“Seeding should be the foundation and core pillar of every successful influencer marketing program. We are initiating the relationship by giving and not asking for anything in return - you want to lead with the relationship, not a transaction. This is at the core of what seeding is,” says Lagace.

Lagace has seen a lot of success with this model in terms of getting high-quality content—and then compensating creators for high-performing content.

While there are many brand benefits to the seeding model, there are also some caveats to consider.

First and foremost, you may not be paying out of pocket for high-performing user-generated content, but this process requires extensive outreach that either needs to be managed in-house or by an agency. That can be expensive.

Additionally, many creators want payment up-front for their user-generated content—not after it proves to be useful to the brand. The idea of content for free product is certainly waning, as creators become closer to independent contractors and startups in their own right.

In fact, according to FYPM, an organization whose mission is to bring more transparency, accountability, and fairness to the influencer industry, offering product instead of payment is one of many red flags that can turn off high-quality influencers. It suggests that not only is your brand avoiding business basics like having a budget, but that you don’t value the other party’s time.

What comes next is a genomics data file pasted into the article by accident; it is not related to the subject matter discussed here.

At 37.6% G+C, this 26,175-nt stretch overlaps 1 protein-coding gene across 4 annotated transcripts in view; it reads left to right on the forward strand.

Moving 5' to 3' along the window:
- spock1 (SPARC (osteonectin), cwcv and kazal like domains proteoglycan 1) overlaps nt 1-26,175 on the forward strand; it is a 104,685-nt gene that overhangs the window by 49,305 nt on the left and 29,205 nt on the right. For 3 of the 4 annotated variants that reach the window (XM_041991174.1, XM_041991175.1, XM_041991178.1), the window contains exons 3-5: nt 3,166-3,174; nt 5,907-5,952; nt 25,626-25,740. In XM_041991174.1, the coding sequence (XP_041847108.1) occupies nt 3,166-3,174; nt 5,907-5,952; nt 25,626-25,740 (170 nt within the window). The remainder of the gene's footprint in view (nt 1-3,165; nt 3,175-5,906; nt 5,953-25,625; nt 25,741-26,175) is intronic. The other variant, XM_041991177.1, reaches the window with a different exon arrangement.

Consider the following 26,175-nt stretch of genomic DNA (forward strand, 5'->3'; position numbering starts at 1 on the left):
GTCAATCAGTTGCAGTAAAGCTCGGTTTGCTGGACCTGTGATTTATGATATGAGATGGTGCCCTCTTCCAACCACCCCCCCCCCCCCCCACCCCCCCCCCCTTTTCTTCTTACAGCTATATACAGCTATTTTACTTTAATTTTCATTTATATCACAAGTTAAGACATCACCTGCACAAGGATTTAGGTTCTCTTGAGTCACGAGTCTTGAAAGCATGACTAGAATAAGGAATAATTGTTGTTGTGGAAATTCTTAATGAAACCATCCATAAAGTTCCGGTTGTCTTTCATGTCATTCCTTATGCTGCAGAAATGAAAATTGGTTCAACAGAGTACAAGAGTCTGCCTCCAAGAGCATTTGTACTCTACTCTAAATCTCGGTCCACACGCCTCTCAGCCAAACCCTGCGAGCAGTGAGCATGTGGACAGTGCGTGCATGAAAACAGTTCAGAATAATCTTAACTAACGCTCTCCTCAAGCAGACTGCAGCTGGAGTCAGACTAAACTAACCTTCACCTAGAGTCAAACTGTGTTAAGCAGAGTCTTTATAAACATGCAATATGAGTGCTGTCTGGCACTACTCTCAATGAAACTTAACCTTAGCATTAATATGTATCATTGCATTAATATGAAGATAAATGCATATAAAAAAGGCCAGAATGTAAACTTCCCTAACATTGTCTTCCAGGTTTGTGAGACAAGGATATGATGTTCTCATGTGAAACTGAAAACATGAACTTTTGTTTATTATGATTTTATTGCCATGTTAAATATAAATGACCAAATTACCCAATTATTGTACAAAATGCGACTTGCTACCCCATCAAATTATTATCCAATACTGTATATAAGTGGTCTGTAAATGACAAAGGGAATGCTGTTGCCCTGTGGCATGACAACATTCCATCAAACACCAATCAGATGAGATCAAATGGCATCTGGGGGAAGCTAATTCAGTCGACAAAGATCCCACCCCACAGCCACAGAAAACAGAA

3. The contract payment model

The contract model is a popular way to compensate creators. When done correctly, the brand sets out a clear list of expectations and determines a pre-arranged fee for those deliverables. And when both the creator and brand understand the terms of the contract, it can lead to a valuable partnership.

“The best way to partner with influencers is to have a contract with them. This way, you can be sure that they will be delivering what they promised. It also allows you to set the terms and conditions of the contract,” says Krittin Kalra, founder of Writecream.